I love Terry Pratchett. He is laugh-out-loud funny, and at the same time thoughtful and fascinating. If you haven't listened to The Wee Free Men on audio book, I highly recommend it. The book itself is worth reading as well, of course, but the audio book is just extra delightful. The Nation isn't as uproarious as some of Pratchatt's fare, but it's wonderful in its own way. Also it makes another fine audio book.
When You Reach Me, by Rebecca Stead
Everyone is talking about this book this year, and with reason. I felt like I lived it. A sweet, quiet story in many ways, it's perfectly crafted. Not strictly realism, not really science fiction, it's just a good old fashioned story.
Keturah and Lord Death, by Martine Leavitt
I was fascinated by this book and how Martine was able to maintain the tone of "tale" all the way through. Not easy to do successfully. While it feels like a traditional tale, it was an untraditional novel, spare and lovely, with a story that keeps you guessing.
Catching Fire, by Suzanne Collins
If you read Hunger Games, I'm sure you've already read Catching Fire, because how could you resist? So really this recommendation is for those who haven't discovered these books yet. Definitely start with Hunger Games. Great for reluctant readers and passionate readers alike. Note that these books are violent, but I don't think they're gratuitous.
Lips Touch, by Laini Taylor
I read this book in ARC so I still haven't seen the illustrations that accompany it, but I understand they add very well to the stories. This book is three novellas, each featuring a kiss as an instrument of power--either of triumph or destruction. Laini is a wordsmith and a story crafter, and her sentences are as compelling as her stories. I was very happy to see this honored as a National Book Award Finalist. Some mature content, but I'd feel comfortable giving this to anyone 13 and up, I think.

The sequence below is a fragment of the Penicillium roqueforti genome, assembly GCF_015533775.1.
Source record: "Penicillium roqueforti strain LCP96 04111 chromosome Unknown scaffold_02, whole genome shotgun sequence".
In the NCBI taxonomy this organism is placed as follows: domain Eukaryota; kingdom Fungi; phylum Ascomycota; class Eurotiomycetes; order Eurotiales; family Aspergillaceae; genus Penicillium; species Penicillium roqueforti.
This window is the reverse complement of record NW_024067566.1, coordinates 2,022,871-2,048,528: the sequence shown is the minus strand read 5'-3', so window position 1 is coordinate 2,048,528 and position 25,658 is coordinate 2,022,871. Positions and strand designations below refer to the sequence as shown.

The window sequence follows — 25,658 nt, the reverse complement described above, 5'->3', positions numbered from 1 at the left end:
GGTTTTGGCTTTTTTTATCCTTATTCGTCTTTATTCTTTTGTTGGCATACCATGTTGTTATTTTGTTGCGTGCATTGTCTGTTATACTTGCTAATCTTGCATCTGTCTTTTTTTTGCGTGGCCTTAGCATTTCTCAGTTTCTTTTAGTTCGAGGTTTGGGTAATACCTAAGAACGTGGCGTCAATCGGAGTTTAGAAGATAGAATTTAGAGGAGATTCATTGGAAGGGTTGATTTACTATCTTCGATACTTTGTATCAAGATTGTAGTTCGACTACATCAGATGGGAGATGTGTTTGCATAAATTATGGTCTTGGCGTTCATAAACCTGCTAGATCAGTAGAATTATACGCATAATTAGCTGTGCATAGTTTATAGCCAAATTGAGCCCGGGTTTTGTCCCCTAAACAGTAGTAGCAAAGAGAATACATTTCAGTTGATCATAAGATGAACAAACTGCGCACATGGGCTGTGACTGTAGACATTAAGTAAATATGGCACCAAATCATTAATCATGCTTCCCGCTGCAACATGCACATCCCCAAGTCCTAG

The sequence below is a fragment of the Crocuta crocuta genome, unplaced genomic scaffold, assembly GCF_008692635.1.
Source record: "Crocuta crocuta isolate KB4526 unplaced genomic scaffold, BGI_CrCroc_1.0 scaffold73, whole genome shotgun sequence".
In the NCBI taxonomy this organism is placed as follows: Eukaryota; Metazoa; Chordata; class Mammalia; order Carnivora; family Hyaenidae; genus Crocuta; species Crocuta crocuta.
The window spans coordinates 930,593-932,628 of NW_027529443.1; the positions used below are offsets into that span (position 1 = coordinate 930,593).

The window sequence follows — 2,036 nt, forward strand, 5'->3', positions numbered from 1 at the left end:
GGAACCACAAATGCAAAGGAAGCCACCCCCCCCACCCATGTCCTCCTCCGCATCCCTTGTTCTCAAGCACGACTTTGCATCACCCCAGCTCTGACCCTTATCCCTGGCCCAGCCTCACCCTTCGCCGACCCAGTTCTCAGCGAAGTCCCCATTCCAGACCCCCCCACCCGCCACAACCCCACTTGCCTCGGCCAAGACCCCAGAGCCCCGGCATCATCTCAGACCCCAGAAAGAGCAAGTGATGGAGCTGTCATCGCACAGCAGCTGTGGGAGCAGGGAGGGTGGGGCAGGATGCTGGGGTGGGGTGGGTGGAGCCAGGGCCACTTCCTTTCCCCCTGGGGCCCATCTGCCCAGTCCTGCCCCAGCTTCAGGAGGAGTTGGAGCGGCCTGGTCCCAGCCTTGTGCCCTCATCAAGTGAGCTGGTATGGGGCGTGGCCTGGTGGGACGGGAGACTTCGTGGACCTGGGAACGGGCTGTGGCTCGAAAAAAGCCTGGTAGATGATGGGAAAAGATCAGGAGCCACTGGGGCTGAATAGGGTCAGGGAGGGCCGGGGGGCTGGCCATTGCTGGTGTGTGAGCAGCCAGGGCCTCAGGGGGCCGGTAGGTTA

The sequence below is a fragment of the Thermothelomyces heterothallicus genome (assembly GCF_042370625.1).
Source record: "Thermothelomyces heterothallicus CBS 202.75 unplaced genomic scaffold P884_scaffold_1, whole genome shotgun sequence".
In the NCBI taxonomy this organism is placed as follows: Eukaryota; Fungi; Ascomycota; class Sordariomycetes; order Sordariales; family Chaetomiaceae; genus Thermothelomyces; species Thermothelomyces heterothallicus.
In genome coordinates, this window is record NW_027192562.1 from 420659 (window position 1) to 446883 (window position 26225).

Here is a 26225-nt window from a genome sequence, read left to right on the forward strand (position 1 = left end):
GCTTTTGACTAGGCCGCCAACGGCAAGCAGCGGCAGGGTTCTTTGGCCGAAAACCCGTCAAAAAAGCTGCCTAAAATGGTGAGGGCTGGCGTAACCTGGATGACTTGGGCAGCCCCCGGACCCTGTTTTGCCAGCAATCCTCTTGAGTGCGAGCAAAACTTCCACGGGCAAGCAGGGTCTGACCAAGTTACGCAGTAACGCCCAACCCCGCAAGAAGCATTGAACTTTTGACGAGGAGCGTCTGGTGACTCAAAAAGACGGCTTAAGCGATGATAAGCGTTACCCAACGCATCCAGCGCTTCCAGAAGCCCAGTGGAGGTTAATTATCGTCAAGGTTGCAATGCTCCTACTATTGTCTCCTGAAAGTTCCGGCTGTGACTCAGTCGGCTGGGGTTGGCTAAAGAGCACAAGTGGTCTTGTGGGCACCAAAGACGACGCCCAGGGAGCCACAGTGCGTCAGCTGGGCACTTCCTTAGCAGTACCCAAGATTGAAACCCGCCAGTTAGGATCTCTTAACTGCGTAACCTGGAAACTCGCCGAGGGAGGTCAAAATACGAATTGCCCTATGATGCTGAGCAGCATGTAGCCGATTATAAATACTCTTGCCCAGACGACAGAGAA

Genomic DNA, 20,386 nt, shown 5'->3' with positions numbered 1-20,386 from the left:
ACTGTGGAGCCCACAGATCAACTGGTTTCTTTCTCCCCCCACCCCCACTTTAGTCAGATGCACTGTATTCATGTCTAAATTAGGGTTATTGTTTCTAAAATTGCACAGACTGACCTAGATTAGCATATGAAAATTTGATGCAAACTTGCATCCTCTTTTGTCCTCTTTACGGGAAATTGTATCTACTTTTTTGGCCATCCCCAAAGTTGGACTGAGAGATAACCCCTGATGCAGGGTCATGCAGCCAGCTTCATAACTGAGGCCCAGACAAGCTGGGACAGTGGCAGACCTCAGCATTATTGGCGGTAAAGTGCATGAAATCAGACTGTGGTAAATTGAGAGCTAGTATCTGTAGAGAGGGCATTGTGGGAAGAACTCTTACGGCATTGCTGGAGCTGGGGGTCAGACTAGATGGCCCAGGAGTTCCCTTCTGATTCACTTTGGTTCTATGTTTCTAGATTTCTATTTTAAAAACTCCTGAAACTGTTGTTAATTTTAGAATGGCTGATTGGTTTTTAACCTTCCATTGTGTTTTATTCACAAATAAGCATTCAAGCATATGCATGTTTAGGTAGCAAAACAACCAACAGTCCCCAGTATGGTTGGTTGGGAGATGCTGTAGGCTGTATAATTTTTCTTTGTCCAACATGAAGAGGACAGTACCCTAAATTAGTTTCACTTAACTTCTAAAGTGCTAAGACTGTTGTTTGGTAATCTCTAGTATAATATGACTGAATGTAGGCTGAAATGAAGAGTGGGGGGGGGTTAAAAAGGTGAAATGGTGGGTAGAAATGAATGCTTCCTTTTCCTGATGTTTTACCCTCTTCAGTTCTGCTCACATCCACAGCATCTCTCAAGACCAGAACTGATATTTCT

The Guernsey Literary and Potato Peel Pie Society, by Mary Ann Shaffer and Annie Barrows
It's made the book club rounds, and with good reason. I was expecting a happy, sweet story, and though there was plenty of happy and sweet, there was also a much darker story underneath. Oh, how I despise war. I though the epistolary format was perfect here, and I left this book feeling as if all the characters were my friends. This will be a wonderful gifting book. Though written for adults, older teens will likely enjoy this as well.
The Way He Lived, by Emily Wing Smith
Emily is one of the Utah writer crew that I've gotten to know, and with pleasure. Her first book takes the voices of six different teenagers, each who knew a boy who died while at scout camp, ostensibly of dehydration. It's a delicious study in voice and character.
The Canon: A Whirligig Tour of the Beautiful Basics of Science, by Natalie Angier
This non-fiction book takes us through the major studies of science in a light-hearted, often humorous, but always informative manner. I struggled through the physics chapter and eventually skipped a large part of it, but came away from the rest all the more fascinated with this amazing world. A great book for those of us who wish we could retake those science classes in high school that just didn't seem relevant at the time.
A Company of Swans, Eva Ibbotson
My first Ibbotson, and I enjoyed it. I think these weren't originally written for young adults (maybe I'm wrong?) but they're being repackaged YA. I recall one part being slightly mature, so be warned, but overall very accessible to YA and up.Next Wave, by Warren Ellis and Stuart Immonen
The funniest comic I've ever read. This might just be for fans of comics, because so much of the humor comes from turning comics conventions upside down. Meant for adults.
How Do You Wokka Wokka? by Elizabeth Bluemle and Randy Cecil
I love this picture book read aloud. The text and pictures are inventive and fun.
Bye Bye Baby, by Richard Morris and Larry Day
My favorite picture book about a toddler's life disrupted by the birth of a younger sibling. My kids request it often.
Robot Dreams, by Sara Varon
This mostly-wordless graphic novel has been a favorite of both the 2 and 5-year old. It can be read by children much older, and adults will get things out of it that the kids don't. My mother read it and thought it sad. My children think it's funny. My five-year-old says, "I like the Robot Dreams. My favorite part is when they have ice cream."
See my author interviews for more reccs. What were some of your favorite reads this year?